Microsoft Azure Germany loves

Before you read any further: please also check Azure’s Azure VM Image Builder service!

Today (in September 2016, that is), the Microsoft Cloud for Germany goes live (or as Microsoft calls it, becomes Generally Available). For me personally, having many customers with ‘non-Microsoft’-Workloads, it is a pleasure to see that Azure Germany is as open as the the existing International data centers. Customers such as TeamDrive, or G DATA use our German data centers for their critical workloads, alongside with the pretty interesting Data Trustee Model, which Microsoft and Deutsche Telekom established for Frankfurt and Magdeburg regions.

I wanted to take the opportunity to show how both Microsoft Azure Cloud for Germany, as well as worldwide, provide an open platform and support the open source ecosystem. In the previous article, I described how you can create a service principal in Azure Active Directory (incl. Azure in Germany). In this article, we will explore how to use Hashicorp’s open-source packer toolchain to automatically create custom VM images, both for Windows- and Linux-VMs.

Before we dig into the details, let’s first explore which options we have to get software packages installed on a VM in the cloud:

How to install software on a VM in the cloud?

Manual installation

The easiest, ad-hoc approach is to just spin off a Windows/Linux VM, then RDP/ssh into the box, copy the bits over, and click sudo start setup.exe and the like. Clearly, that’s a low barrier of entry, but is totally error-prone, non-repeatable and labor intense. When new versions of the software get released, patches are rolled out, etc., somebody must invest time to build a new “golden master” VM image.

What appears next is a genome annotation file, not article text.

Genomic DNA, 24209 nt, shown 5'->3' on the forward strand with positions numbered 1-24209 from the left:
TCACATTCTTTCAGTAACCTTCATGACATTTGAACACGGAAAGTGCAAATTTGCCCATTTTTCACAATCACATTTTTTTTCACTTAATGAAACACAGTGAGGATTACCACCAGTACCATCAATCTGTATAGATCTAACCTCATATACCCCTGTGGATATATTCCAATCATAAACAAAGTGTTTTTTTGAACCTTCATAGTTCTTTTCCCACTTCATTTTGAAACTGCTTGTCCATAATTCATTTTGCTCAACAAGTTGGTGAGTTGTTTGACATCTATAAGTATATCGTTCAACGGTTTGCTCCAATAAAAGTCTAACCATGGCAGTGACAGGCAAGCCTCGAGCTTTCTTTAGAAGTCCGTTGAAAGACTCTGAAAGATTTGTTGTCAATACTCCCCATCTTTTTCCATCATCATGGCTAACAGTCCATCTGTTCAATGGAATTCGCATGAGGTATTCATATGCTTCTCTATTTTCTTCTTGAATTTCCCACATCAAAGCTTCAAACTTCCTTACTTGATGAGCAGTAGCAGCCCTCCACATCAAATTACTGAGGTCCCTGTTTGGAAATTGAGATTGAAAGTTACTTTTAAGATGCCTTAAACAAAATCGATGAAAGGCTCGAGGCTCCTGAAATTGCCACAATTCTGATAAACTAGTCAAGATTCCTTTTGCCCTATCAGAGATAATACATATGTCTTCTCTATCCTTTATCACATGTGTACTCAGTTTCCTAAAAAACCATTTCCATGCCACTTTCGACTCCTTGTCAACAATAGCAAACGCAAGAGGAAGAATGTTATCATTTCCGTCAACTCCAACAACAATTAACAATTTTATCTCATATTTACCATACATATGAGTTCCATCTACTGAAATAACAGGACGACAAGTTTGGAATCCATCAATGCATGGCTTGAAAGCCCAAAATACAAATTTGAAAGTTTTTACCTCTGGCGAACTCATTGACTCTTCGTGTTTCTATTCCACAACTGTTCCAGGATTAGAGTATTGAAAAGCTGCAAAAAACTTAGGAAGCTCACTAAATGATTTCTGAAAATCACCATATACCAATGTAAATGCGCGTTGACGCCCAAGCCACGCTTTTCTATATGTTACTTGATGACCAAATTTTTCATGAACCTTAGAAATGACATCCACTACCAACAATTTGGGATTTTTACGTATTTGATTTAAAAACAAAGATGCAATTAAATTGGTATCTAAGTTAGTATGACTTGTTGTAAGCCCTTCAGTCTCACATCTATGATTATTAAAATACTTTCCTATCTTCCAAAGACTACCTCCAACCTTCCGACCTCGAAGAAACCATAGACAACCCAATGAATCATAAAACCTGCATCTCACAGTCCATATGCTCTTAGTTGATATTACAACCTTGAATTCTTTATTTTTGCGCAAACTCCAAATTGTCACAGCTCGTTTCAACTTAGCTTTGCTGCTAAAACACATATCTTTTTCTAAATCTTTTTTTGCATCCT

Configuration Management Systems: Chef, Puppet, Ansible & Saltstack

Configuration Management Tools such as puppet, Chef, Ansible, Salt Stack or Powershell Desired State Configuration provide a great story for managing large fleets of VMs in the cloud, preventing configuration drift, applying changes to large sets of machines, etc.

Often though, these tools need some sort of central server running somewhere, like a ‘DSC pull server’ or a ‘Chef server’ to host and run the runbooks, recipies, and what have you.

Custom Script Extension

For simple cases of automating software installation, Azure supports the custom script extension. This extension allows an ARM-based VM deployment to refer to a shell script, and additional assets, which upon deployment time are downloaded onto the VM, and executed.

The following example ensures that a .sh-script and an .tar.gz-archive are downloaded to the VM, and the script is executed using the BASH shell:

    "$schema": "",
    "resources": [
            "type": "Microsoft.Compute/virtualMachineScaleSets",
            "properties": {
                "virtualMachineProfile": {
                    "extensionProfile": {
                        "extensions": [
                                "name": "CustomScriptExtensionVMSS",
                                "properties": {
                                    "publisher": "Microsoft.OSTCExtensions",
                                    "type": "CustomScriptForLinux",
                                    "typeHandlerVersion": "1.4",
                                    "autoUpgradeMinorVersion": false,
                                    "settings": {
                                        "fileUris": [
                                        "commandToExecute": "bash mypackage.tar.gz"

The previous example lists directly downloadable resources. Using “Shared Access Signatures” to control access to blobs in Azure Storage, with ARM template parameters, and the ARM [concat()] function, you can also ensure that confidential assets are not plain on the Internets (as I do here for illustration purposes).

The largest disadvantage of the custom script extension is the impact on runtime performance, respectively deployment latency: When you deploy a set of VMs using an ARM template, assuming each of these machines need to download and install a reasonably complect software package, it can take quite a while until all machines are ready to rock.